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Thread: More Pressure please

  1. #1
    DIY Junior Member MPiazzisi's Avatar
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    Question More Pressure please

    My house was built it 1980. I get decent water pressure with one shower or bath running. Turn a faucet on and the pressure is just bareable. Turn on a second Faucet and for get it they all run too slowly.

    I have public water running through a main. The main is full on and one full turn back. The pipe from the city is 3/4" into the main and 3/4" to the rest of the house.

    I do not know what to do. Any thoughts?

    Mike

  2. #2
    In the Trades Gary Swart's Avatar
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    It may or may not be pressure. People often confuse pressure and volume. It is possible that the city is not supplying enough pressure. This can easily be checked with an inexpensive pressure gauge that can be connected to any hose connection. It is more likely you are not getting enough flow (volume). A couple of thoughts about volume. What kind of pipe is your house plumbed with? If it is galvanized, the pipes may be corroded nearly shut. Another possibility is you have a valve that is either partly closed or defective. I would make certain all valves are full on, including the meter.

  3. #3
    DIY Junior Member Salesdog's Avatar
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    I just solved a problem simular to what you are describing, The cause was a tree that grew too large near where the water line ran from the city shut off to the home. The roots squeezed the line and caused poor flow. While there was no leak or loss in water pressure there was a substantial loss of water flow because of the squashed line.

    If your water pressure is normal you could check water flow by timing how long it takes to fill a 5 gallon bucket, then try filling one at one of your neighbors house with simular plumbing.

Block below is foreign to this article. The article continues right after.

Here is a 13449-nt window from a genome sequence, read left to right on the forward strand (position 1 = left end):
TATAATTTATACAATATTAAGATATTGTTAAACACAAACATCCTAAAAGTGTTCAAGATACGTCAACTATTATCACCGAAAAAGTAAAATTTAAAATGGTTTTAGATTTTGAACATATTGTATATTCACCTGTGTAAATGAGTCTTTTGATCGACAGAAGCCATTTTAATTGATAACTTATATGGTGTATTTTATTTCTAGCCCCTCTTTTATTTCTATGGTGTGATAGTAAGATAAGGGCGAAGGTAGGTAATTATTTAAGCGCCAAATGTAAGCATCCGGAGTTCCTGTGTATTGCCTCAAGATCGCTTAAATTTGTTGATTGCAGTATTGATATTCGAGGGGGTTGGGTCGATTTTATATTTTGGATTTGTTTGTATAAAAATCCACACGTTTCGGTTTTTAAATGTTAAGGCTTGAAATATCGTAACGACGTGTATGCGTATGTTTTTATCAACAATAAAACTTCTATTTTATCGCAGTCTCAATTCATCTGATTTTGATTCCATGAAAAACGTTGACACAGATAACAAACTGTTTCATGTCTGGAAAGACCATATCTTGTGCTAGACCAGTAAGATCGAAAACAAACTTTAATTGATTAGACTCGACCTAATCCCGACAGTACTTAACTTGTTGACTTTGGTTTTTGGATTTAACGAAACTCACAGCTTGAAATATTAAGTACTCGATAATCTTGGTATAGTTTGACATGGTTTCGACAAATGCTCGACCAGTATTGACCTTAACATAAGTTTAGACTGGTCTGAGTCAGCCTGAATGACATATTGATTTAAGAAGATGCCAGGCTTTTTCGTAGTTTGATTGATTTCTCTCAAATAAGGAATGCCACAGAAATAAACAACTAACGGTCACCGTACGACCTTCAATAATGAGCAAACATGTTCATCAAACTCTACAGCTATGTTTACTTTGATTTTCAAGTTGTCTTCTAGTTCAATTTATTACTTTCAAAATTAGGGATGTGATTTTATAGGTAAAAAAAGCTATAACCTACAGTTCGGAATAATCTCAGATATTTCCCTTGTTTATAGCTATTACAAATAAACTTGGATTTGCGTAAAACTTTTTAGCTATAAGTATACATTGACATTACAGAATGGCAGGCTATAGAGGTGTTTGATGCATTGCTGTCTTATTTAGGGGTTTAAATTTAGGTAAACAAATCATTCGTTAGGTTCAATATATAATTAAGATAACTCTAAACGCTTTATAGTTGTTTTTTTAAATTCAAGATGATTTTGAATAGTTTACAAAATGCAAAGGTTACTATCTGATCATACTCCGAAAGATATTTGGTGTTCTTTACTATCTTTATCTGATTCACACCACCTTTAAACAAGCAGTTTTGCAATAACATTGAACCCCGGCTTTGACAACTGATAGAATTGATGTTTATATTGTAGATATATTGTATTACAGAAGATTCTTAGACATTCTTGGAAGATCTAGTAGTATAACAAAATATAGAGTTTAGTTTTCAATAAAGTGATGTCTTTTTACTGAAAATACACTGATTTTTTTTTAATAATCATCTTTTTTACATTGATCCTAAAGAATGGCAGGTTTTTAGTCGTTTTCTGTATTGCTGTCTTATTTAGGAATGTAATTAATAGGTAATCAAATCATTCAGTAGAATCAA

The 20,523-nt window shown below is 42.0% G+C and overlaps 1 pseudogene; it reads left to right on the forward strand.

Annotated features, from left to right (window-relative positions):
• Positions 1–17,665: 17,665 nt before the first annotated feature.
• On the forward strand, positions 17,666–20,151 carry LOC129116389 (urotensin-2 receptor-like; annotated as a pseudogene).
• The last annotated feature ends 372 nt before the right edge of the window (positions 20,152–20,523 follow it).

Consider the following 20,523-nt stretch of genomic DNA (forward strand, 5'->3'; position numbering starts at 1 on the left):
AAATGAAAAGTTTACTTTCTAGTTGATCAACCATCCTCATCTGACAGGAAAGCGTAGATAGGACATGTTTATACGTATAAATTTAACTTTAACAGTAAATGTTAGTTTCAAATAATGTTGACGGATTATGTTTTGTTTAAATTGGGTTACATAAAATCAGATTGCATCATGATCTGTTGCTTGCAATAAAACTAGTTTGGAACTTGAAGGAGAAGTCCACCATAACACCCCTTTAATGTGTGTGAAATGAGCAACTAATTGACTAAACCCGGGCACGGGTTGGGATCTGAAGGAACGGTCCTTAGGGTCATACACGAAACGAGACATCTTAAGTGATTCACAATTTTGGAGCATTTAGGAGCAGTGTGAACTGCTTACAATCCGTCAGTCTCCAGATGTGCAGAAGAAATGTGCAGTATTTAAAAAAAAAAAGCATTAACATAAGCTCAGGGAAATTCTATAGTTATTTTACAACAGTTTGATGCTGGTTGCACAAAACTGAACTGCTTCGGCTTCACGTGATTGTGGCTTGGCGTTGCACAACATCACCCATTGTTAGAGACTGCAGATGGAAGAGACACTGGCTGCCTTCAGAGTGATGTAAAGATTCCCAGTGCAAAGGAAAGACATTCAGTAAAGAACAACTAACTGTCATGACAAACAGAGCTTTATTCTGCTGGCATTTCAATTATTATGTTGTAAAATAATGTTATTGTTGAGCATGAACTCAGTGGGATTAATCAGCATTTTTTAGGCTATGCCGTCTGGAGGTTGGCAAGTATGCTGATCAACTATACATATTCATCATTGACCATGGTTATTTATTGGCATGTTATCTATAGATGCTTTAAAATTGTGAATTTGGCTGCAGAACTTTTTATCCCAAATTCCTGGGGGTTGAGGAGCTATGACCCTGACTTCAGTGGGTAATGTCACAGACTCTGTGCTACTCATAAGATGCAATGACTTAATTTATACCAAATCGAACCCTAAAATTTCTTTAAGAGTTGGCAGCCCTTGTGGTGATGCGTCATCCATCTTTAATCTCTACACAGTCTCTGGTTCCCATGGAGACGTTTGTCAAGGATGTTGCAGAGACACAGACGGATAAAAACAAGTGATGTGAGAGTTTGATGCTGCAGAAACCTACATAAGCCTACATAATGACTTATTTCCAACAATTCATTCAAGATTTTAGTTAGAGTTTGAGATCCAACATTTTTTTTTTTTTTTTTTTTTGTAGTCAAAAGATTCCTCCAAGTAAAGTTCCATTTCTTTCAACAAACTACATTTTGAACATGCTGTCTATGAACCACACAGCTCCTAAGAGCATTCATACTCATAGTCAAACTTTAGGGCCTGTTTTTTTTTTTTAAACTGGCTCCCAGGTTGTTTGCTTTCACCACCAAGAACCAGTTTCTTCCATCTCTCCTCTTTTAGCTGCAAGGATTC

If the PRV has a screen make sure to check it for debris, and Gary Swart is probably right its just galvanized piping, or nipples where the water enters the building.

  4. #4
    DIY scratch-pad engineer leejosepho's Avatar
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    Quote Originally Posted by Salesdog
    If the PRV has a screen make sure to check it for debris ...
    Or if he does have a PRV -- nothing said about that so far -- maybe it is not functioning correctly.

  5. #5
    DIY Junior Member MPiazzisi's Avatar
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    Never thought about volume. I will buy a pressure guage and test. From what I have read anything abouve 60PSI is good. (True?) Another note I have no idea what a PRV is. If I just happen to have a large tree that is growing along the path of the inlet what is the fix. Tear tree out? Lay a new pipe to the city's supply?

    Thanks for all the input.

  6. #6
    In the Trades Gary Swart's Avatar
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    A PRV is a pressure regulator valve. These are installed when the water supply pressure is excessive. I doubt that you have one because you don't seem to know what one is. "Normal" pressure is in the range of 40 psi to 65 psi. Before you start laying the tree down or laying a new water line from the meter, you need to determine for certain what and where the problem is.

  7. #7
    Retired Defense Industry Engineer jadnashua's Avatar
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    Do you ever see any rust when you start to run any fixture - say the shower or sink? If so, they probably used galvanized piping that is rusting so much inside that it is blocking off the flow. There could be galvanized nipples on the water heater, or shutoffs, too. this can have a major impact on the volume.
    Jim DeBruycker
    Important note - I'm not a pro
    Retired Defense Industry Engineer; Schluter 2.5-day Workshop Completed 2013, 2014

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